• Vandals tore down painted trellises located on Mrs. MacDonald’s King Street property. The vandals also caused much damage to the roses and vines that the general public often stopped to admire.
• Marsden Campbell picked a quart of strawberries in Hants County on Oct. 16, 1968.
• The Slim for Him TOPS (Take Off Pounds Sensibly) Club announced it completed its fourth successful month in operation. The group, with a total of 26 members, managed to lose 69 pounds in September. They were congratulated on their good work.
• Donald McNeil, of Ellershouse, landed a 36-pound bass at Summerville Beach using a 20-pound test line. It took him 25 minutes to land the fish.
• The Ellershouse Alpines were crowned the Maritime Intermediate A Softball League champions after defeating Moncton in a best of three series. Billie Macumber pitched both wins.
• The Hantsport Navy League Cadets received a plaque for being the most proficient navy league cadet corps in the Mainland Division of Nova Scotia.
• The Province of Nova Scotia was advertising the importance of fire prevention. It was noted that in 1967, there were 33 fire-related deaths and $5,595,602 in property loss in the province.
• The grand opening of Merle Mailman’s Esso Service Station in Avonport took place Oct. 11-13, 1968. It was noted that there would be “balloons for the kiddies” and lucky draw tickets for the adults.
• Effie Smith, of Burlington, won a 1969 Rambler in a contest sponsored by the Windsor Community Hockey Association and the local minor hockey association.
• The Imperial Theatre in Windsor was showing The Family Way, a movie about “a tender, funny, terrible wedding night,” The Sea Chase starring John Wayne and Lana Turner, a triple bill featuring The Devil’s Own, Moro Witch Doctor and Hand of Death, then Terence Young’s wartime Triple Cross and, for “four big days”, the theatre was going to show The Doctor Speaks Out, which was billed as “The Most Important and Informative Film of This Decade.” The movie, intended for those 16 years of age and older, contained sequences involving human birth and various surgical procedures.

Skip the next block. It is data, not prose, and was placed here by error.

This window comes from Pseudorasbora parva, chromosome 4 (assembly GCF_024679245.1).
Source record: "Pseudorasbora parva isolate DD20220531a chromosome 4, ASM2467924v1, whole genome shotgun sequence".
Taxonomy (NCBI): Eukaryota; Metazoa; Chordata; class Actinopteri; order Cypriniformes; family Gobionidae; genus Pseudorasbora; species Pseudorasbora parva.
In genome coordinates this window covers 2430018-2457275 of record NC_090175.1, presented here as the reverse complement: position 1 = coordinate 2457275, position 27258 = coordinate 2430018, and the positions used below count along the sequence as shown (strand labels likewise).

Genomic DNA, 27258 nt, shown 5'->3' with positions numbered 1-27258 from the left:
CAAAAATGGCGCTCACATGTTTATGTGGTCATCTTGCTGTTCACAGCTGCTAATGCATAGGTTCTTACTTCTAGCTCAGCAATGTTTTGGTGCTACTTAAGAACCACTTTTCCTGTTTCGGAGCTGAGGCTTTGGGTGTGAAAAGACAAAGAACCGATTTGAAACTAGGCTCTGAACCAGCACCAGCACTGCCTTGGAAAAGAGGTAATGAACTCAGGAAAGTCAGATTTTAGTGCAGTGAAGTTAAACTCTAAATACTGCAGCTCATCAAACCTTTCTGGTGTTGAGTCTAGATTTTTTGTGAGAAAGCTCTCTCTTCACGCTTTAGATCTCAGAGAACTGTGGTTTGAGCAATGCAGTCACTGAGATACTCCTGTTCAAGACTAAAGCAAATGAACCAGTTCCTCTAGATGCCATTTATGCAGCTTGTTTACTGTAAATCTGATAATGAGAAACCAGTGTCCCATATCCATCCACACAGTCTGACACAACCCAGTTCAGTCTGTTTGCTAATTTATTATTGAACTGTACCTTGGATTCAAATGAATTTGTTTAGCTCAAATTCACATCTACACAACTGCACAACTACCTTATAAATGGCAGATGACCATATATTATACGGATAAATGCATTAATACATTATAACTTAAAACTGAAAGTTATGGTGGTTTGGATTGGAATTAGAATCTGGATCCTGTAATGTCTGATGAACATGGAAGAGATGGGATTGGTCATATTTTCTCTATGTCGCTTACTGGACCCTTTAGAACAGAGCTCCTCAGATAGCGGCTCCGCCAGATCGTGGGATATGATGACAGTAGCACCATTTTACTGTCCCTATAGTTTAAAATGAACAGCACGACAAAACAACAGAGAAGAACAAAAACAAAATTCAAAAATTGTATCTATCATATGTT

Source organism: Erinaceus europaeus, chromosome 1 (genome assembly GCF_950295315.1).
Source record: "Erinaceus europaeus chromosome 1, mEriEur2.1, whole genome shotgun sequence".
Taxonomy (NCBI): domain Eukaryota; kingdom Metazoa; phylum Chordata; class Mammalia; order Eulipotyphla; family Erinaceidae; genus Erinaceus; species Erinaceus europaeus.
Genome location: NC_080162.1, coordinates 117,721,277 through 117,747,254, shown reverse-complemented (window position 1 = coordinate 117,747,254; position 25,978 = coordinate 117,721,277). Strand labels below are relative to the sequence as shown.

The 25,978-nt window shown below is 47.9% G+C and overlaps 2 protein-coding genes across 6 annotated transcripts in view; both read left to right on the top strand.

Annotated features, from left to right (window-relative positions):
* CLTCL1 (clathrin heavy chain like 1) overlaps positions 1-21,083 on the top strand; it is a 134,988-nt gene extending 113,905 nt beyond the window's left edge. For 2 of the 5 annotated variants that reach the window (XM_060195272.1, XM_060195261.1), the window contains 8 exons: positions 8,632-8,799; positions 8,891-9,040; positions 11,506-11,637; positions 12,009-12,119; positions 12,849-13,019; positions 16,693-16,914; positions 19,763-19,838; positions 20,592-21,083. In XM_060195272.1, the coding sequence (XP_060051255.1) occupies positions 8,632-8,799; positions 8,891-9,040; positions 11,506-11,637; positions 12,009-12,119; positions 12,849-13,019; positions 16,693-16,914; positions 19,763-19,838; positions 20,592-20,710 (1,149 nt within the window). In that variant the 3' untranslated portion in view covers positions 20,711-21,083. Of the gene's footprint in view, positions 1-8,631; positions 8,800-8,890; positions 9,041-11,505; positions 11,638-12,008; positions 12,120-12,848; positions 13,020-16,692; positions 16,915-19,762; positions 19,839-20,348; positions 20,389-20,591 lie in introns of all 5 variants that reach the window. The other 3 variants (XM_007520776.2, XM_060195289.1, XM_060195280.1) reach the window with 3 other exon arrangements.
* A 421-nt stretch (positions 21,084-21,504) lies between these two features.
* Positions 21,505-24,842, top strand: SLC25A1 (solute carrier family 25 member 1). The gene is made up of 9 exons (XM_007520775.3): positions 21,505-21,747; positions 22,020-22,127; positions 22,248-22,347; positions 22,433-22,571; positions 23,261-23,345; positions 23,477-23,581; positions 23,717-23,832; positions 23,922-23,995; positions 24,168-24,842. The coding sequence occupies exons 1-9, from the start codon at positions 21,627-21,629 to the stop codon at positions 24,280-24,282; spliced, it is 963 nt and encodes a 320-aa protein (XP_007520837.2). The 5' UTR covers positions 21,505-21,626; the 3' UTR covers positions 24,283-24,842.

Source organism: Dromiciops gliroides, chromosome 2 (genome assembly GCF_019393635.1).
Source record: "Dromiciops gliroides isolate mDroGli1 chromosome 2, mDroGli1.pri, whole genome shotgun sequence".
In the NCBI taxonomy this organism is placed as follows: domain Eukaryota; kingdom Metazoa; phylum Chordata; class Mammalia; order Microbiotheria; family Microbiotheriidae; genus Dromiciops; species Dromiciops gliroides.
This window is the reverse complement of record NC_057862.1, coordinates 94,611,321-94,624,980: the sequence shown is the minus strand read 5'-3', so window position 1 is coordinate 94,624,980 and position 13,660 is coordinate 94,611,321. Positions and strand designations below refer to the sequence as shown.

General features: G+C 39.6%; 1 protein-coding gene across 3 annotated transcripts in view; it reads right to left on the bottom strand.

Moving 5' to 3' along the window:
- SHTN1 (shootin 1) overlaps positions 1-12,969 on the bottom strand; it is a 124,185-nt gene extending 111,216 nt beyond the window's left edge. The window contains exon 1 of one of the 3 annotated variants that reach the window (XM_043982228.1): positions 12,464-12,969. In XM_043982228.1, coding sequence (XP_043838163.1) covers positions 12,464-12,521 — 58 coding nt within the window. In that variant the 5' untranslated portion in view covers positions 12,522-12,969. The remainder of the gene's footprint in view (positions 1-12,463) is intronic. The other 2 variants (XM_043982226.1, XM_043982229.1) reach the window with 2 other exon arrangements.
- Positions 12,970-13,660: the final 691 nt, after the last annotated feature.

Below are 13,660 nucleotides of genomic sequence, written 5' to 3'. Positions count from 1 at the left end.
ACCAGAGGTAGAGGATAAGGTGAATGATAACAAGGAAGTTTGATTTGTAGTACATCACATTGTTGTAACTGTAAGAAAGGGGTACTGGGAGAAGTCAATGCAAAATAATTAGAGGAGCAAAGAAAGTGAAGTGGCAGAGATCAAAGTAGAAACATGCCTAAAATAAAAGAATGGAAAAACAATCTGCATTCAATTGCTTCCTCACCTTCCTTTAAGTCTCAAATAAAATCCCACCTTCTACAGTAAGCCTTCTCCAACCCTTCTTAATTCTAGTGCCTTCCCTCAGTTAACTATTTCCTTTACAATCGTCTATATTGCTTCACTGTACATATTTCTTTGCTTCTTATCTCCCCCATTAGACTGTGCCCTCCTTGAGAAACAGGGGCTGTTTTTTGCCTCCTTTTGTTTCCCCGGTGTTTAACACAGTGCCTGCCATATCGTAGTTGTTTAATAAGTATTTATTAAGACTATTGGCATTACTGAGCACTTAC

In the middle of the month, they were showing Misty, Arizona Bushwhackers, The Game is Over... (La Curee), and Tarzan and the Jungle Boy.
• In the Hants History column from 1943, it was noted that Albert Parsons Jr., of Walton, had Hants County’s top pork producer. ‘Salome’ produced three litters of 22, 21 and 22 piglets.
In other farm news, Hants County’s Ernest Main was named champion plowman. He won in a contest at the farm of Percy Densmore, in East Noel.
A possible apple-picking record was made by James Lockhart, who picked 40 barrels of apples in nine hours at the Falmouth orchard of George Lawrence.
John S. Scott, of Dartmouth, purchased The Register in Berwick.
In wartime news from 1943, Edward “Ted” Kilcup, of Windsor, was killed in action.
In the Hants History column from 1918, it was noted that due to a flu epidemic, all public gatherings were forbidden. Snow fell on Oct. 18, blanketing the county in three inches.
In wartime news from 1918, Private Morley Pineo, of Riverside, was released after 13 months in a German prison camp. Private Vernon O. Cox, of Cheverie, was awarded the Military Medal.
A number of soldiers were listed as wounded or killed in action. Those who were killed overseas or died of their wounds were: N. Miller, of Miller’s Creek; Sgt. Allan Scott, of Windsor; Harold W. Cochrane, of Sweet’s Corner; Pte. John. Wells, Wentworth; Pte. Alde Lyman (112th); John Rolph, Hantsport; Allan Marsters, Hantsport; W. Smith, Wentworth; and Raymond Smith, formerly of Windsor.
Josh Harvey and Jeff Schofield were eager to meet Toronto Maple Leaf player Eddie Shack when he came to Windsor in 1993.